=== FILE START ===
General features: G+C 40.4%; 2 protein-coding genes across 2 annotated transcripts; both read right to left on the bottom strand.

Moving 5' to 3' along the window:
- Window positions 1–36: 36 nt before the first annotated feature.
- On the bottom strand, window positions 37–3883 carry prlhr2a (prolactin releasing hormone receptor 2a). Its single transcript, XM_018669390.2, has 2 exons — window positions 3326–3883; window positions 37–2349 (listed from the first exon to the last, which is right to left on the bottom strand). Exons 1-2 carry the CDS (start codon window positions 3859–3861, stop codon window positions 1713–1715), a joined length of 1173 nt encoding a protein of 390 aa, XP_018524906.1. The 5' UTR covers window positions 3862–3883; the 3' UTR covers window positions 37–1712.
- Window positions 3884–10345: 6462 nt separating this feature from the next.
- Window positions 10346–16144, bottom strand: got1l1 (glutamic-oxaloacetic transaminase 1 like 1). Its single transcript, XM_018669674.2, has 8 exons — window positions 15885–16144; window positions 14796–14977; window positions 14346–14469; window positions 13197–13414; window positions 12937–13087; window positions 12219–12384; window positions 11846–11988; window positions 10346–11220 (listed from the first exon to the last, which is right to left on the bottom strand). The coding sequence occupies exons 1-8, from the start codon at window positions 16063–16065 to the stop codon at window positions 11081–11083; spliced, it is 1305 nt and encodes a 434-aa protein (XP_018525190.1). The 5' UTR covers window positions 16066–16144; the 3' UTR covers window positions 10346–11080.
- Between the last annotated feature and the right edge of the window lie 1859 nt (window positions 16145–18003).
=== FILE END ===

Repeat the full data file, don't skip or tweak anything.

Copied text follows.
General features: G+C 40.4%; 2 protein-coding genes across 2 annotated transcripts; both read right to left on the bottom strand.

Moving 5' to 3' along the window:
- Window positions 1–36: 36 nt before the first annotated feature.
- On the bottom strand, window positions 37–3883 carry prlhr2a (prolactin releasing hormone receptor 2a). Its single transcript, XM_018669390.2, has 2 exons — window positions 3326–3883; window positions 37–2349 (listed from the first exon to the last, which is right to left on the bottom strand). Exons 1-2 carry the CDS (start codon window positions 3859–3861, stop codon window positions 1713–1715), a joined length of 1173 nt encoding a protein of 390 aa, XP_018524906.1. The 5' UTR covers window positions 3862–3883; the 3' UTR covers window positions 37–1712.
- Window positions 3884–10345: 6462 nt separating this feature from the next.
- Window positions 10346–16144, bottom strand: got1l1 (glutamic-oxaloacetic transaminase 1 like 1). Its single transcript, XM_018669674.2, has 8 exons — window positions 15885–16144; window positions 14796–14977; window positions 14346–14469; window positions 13197–13414; window positions 12937–13087; window positions 12219–12384; window positions 11846–11988; window positions 10346–11220 (listed from the first exon to the last, which is right to left on the bottom strand). The coding sequence occupies exons 1-8, from the start codon at window positions 16063–16065 to the stop codon at window positions 11081–11083; spliced, it is 1305 nt and encodes a 434-aa protein (XP_018525190.1). The 5' UTR covers window positions 16066–16144; the 3' UTR covers window positions 10346–11080.
- Between the last annotated feature and the right edge of the window lie 1859 nt (window positions 16145–18003).